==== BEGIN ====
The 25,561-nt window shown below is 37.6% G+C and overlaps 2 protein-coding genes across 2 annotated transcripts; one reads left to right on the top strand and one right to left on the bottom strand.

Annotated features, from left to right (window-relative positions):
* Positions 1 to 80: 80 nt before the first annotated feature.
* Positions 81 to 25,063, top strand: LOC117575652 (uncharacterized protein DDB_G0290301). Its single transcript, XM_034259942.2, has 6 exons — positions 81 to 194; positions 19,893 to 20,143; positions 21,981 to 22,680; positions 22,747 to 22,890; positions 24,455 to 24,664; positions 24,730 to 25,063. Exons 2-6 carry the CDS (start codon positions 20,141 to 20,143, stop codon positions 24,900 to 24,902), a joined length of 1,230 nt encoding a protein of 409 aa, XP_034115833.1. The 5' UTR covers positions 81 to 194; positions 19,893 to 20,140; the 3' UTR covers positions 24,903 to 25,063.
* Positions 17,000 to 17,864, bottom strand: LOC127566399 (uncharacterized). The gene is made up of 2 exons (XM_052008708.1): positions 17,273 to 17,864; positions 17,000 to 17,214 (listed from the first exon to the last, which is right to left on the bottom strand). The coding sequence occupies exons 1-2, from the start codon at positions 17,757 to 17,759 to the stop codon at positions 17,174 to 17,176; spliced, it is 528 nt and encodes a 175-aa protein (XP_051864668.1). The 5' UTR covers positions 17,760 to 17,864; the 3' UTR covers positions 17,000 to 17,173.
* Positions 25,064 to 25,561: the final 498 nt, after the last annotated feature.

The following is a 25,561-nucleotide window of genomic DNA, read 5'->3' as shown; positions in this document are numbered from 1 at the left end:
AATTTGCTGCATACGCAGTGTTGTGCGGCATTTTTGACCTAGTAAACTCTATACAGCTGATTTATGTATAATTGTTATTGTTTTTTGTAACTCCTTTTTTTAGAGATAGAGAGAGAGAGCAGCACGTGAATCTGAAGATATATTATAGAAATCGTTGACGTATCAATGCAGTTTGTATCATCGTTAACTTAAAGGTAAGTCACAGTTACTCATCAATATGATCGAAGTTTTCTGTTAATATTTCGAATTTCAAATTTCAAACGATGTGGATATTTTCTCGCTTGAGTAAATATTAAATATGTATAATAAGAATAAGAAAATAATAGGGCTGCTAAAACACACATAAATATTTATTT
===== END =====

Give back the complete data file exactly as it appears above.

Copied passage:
The 25,561-nt window shown below is 37.6% G+C and overlaps 2 protein-coding genes across 2 annotated transcripts; one reads left to right on the top strand and one right to left on the bottom strand.

Annotated features, from left to right (window-relative positions):
* Positions 1 to 80: 80 nt before the first annotated feature.
* Positions 81 to 25,063, top strand: LOC117575652 (uncharacterized protein DDB_G0290301). Its single transcript, XM_034259942.2, has 6 exons — positions 81 to 194; positions 19,893 to 20,143; positions 21,981 to 22,680; positions 22,747 to 22,890; positions 24,455 to 24,664; positions 24,730 to 25,063. Exons 2-6 carry the CDS (start codon positions 20,141 to 20,143, stop codon positions 24,900 to 24,902), a joined length of 1,230 nt encoding a protein of 409 aa, XP_034115833.1. The 5' UTR covers positions 81 to 194; positions 19,893 to 20,140; the 3' UTR covers positions 24,903 to 25,063.
* Positions 17,000 to 17,864, bottom strand: LOC127566399 (uncharacterized). The gene is made up of 2 exons (XM_052008708.1): positions 17,273 to 17,864; positions 17,000 to 17,214 (listed from the first exon to the last, which is right to left on the bottom strand). The coding sequence occupies exons 1-2, from the start codon at positions 17,757 to 17,759 to the stop codon at positions 17,174 to 17,176; spliced, it is 528 nt and encodes a 175-aa protein (XP_051864668.1). The 5' UTR covers positions 17,760 to 17,864; the 3' UTR covers positions 17,000 to 17,173.
* Positions 25,064 to 25,561: the final 498 nt, after the last annotated feature.

The following is a 25,561-nucleotide window of genomic DNA, read 5'->3' as shown; positions in this document are numbered from 1 at the left end:
AATTTGCTGCATACGCAGTGTTGTGCGGCATTTTTGACCTAGTAAACTCTATACAGCTGATTTATGTATAATTGTTATTGTTTTTTGTAACTCCTTTTTTTAGAGATAGAGAGAGAGAGCAGCACGTGAATCTGAAGATATATTATAGAAATCGTTGACGTATCAATGCAGTTTGTATCATCGTTAACTTAAAGGTAAGTCACAGTTACTCATCAATATGATCGAAGTTTTCTGTTAATATTTCGAATTTCAAATTTCAAACGATGTGGATATTTTCTCGCTTGAGTAAATATTAAATATGTATAATAAGAATAAGAAAATAATAGGGCTGCTAAAACACACATAAATATTTATTT